The physiological bases of these limitations are still debated. The generalized motor program model suggests that the interference observed during performance of different movements with the two hands arises because of computational limitations of a common “movement control center” (see Schmidt, 1975 ). A different model (neural crosstalk) suggests that these limitations may arise because of interactions between separate control systems for the two hands∕effectors (see Marteniuk and MacKenzie, 1980 ), thus emphasizing inter-regional dynamics during movement control (Swinnen et al., 1991 ; Serrien et al., 2006 ). Indeed, studies with split-brain patients showed that spatial assimilation effects (i.e., the tendency of performing symmetrical movements) during non-symmetric bimanual movements are abolished when the corpus callosum is transected (Kennerley et al., 2002 ). These findings support the hypothesis that the flow of information between the two hemispheres plays a role during the performance of bimanual movements (Kennerley et al., 2002 , see also Geffen et al., 1994 ).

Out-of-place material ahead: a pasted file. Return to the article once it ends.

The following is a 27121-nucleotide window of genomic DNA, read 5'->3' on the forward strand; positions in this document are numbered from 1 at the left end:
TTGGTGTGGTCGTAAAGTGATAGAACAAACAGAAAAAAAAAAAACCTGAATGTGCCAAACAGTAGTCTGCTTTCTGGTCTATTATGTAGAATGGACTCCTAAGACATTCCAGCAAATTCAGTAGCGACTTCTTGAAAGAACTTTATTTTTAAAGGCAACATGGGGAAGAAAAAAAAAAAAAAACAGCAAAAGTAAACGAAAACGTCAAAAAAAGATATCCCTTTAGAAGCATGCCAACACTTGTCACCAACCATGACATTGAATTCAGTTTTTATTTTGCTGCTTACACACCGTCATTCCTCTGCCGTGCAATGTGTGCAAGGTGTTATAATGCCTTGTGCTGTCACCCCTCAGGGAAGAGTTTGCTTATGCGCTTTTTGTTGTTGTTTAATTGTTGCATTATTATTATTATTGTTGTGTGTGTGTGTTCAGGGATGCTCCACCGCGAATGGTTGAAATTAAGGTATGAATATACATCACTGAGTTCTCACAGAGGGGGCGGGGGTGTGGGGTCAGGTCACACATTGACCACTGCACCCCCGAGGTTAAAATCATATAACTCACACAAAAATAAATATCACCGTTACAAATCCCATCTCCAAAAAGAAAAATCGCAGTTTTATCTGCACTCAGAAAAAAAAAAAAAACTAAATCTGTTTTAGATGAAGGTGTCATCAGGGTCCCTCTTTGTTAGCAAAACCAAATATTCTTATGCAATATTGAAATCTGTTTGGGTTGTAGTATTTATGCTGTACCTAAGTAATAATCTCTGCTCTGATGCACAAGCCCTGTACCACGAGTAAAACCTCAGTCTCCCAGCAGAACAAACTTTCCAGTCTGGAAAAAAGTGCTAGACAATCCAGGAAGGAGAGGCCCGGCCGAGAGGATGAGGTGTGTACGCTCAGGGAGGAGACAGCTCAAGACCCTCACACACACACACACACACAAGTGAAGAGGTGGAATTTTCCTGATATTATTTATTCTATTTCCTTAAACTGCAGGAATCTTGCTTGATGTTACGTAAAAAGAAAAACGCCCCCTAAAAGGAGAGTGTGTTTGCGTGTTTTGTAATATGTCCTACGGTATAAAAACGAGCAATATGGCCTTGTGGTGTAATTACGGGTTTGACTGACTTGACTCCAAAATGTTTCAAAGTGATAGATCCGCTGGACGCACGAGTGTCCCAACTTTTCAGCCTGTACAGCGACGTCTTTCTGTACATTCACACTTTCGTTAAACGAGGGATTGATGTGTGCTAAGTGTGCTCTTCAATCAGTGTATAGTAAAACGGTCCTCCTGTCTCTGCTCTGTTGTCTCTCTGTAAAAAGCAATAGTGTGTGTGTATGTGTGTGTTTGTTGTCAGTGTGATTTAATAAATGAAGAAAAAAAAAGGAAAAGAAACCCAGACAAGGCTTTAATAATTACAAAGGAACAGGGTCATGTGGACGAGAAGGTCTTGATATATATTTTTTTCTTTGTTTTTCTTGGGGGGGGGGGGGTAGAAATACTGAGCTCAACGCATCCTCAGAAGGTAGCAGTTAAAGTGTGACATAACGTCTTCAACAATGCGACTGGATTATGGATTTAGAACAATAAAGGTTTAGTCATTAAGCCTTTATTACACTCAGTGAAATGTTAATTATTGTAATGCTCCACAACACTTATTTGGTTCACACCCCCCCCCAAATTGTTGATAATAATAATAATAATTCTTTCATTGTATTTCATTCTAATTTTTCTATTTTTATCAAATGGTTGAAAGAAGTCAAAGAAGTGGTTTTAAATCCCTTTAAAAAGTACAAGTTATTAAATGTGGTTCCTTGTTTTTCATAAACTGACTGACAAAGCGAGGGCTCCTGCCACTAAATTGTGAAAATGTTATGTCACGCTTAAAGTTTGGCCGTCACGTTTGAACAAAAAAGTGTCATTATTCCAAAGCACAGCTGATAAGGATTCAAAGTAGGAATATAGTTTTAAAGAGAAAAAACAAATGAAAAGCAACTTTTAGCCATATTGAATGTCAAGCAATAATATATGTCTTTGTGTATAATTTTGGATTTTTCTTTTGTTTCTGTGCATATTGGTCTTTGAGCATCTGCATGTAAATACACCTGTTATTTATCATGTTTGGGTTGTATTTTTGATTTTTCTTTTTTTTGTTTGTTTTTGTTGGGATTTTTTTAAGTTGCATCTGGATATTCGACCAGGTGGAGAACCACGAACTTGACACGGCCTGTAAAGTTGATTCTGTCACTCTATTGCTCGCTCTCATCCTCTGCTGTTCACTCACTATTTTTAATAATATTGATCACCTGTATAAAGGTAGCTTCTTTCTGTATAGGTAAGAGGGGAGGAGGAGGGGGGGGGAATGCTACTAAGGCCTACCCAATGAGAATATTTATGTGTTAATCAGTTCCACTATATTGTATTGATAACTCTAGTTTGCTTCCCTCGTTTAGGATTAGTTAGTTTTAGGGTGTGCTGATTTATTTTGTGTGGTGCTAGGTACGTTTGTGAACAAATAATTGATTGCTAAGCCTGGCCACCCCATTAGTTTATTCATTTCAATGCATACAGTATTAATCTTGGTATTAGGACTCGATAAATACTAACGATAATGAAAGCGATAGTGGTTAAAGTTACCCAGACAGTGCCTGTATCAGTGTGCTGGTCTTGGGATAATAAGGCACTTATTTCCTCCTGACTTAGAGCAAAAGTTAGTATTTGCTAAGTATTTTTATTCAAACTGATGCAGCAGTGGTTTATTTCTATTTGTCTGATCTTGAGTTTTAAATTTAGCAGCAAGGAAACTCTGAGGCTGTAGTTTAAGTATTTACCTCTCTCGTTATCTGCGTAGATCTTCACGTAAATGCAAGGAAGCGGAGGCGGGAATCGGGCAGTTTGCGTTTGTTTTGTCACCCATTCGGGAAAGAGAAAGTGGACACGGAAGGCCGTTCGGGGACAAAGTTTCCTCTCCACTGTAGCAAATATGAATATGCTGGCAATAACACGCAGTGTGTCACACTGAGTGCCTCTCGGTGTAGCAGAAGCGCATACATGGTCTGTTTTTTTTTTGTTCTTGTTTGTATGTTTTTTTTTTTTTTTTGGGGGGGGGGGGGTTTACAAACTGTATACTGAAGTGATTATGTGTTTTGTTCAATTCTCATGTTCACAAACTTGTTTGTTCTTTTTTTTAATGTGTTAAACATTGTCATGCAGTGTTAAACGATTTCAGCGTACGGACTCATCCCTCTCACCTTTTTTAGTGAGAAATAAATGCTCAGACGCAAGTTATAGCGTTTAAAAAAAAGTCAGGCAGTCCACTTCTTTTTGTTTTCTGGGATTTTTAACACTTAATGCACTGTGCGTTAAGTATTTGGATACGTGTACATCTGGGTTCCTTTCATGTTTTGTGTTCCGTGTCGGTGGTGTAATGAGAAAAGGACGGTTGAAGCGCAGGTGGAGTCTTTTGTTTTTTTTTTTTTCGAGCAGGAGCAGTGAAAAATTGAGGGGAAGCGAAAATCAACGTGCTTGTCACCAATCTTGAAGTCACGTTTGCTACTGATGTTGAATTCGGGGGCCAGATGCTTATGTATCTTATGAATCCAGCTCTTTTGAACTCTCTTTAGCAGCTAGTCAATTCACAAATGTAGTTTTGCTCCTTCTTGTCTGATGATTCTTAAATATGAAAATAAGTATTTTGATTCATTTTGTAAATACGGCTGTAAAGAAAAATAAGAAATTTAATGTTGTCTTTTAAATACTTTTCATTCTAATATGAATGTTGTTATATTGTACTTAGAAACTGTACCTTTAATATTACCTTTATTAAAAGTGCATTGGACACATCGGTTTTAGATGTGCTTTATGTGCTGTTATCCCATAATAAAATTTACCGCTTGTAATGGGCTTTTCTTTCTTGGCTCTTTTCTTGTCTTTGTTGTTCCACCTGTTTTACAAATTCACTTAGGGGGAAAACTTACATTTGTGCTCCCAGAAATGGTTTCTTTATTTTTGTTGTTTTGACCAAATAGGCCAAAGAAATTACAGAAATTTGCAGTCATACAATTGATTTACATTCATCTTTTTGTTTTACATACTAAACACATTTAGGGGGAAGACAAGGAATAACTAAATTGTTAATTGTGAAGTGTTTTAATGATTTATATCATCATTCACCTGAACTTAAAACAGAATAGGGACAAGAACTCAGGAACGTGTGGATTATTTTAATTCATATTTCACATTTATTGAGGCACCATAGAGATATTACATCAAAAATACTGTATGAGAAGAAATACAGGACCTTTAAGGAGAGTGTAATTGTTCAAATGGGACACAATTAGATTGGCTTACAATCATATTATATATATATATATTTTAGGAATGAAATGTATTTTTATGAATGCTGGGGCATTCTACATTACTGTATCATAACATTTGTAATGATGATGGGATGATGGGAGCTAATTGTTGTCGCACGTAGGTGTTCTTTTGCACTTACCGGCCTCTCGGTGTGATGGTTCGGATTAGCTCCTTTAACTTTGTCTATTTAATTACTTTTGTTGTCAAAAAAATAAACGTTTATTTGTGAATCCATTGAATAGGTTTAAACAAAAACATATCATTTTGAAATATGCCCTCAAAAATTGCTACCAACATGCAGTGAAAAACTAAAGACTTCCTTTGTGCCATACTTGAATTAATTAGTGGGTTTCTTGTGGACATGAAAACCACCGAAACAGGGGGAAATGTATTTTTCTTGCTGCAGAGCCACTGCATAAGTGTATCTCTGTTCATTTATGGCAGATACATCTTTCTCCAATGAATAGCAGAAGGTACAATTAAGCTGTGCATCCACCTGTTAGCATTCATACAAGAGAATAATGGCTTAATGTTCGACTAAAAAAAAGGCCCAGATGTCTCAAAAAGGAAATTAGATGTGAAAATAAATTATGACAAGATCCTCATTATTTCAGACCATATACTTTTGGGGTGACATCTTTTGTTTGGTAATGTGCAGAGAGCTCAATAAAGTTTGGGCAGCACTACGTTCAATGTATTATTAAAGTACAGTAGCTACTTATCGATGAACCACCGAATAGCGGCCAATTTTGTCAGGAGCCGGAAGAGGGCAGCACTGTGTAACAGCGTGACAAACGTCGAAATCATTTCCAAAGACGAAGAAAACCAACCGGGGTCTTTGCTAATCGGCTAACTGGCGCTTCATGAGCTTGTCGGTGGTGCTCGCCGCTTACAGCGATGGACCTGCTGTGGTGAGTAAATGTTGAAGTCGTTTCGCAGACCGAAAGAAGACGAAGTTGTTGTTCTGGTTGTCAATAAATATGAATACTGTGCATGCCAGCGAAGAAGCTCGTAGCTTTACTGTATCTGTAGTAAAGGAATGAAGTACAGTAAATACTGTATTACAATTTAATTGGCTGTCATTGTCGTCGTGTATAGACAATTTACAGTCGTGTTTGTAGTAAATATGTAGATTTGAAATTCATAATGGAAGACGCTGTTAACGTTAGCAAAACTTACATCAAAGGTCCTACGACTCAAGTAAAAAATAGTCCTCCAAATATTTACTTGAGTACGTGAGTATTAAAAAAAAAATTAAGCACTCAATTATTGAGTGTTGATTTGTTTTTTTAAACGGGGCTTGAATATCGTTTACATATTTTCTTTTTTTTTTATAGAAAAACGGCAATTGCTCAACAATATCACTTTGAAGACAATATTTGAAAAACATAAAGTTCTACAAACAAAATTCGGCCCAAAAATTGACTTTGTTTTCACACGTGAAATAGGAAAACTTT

The recent development of fMRI analysis techniques now allows measurement of, not only intra-regional task-related blood oxygenation level dependent (BOLD) changes, but also changes of inter-cortical coupling (connectivity). The introduction of these techniques allows the testing of hypotheses concerning network dynamics, such as those postulated by the neural crosstalk model for bimanual motor control. Several different methods can be used to investigate non-invasively inter-regional coupling in the human brain. These include measures of functional connectivity (assessing overall coupling between signal changes in different brain regions), and more specific effective connectivity measures that can evaluate task-related changes of inter-regional coupling. Effective connectivity requires the specification of a “model” concerning the interactions between regions. This may simply consist of some assumptions regarding the neuronal-BOLD coupling and details about the experimental design (e.g., the timing of the stimuli and the task, as in psycho-physiological interaction (PPI) analyses, Friston et al., 1997 ; Gitelman et al., 2003 ); or more complex anatomical models, comprising also specific connections between pre-specified brain regions (e.g., dynamic causal modeling (DCM), Friston et al., 2003 , or structural equation modeling (SEM), e.g., Zhuang et al., 2005 , see also Penny et al., 2004 ). It should be observed that all fMRI connectivity techniques are applied to hemodynamic BOLD data, not to neural firing data, and therefore the estimation of the connectivity parameters are driven by relatively low frequency fluctuations (approx. between 0.2 and 0.01 Hz). Measures of effective connectivity have been recently employed in many sensory, motor, and cognitive domains (e.g., Dodel et al., 2005 ; Hampson et al., 2006 ; Lenartowicz and McIntosh, 2005 ; Mechelli et al., 2003 ; Rissman et al., 2004 ; Rowe et al., 2002 ). It should be noted that the more complex models of effective connectivity (e.g., DCM) permit inference about the directionality of influence between regions (e.g., area A affects area B, rather than area B affects area A), but can be biased by the specification of the anatomical connection-model. On the other hand, simpler approaches (e.g., PPIs) do not permit any directional inference (they just measure task-related changes of coupling), but do not require any a priori specification of the underling anatomical connectivity.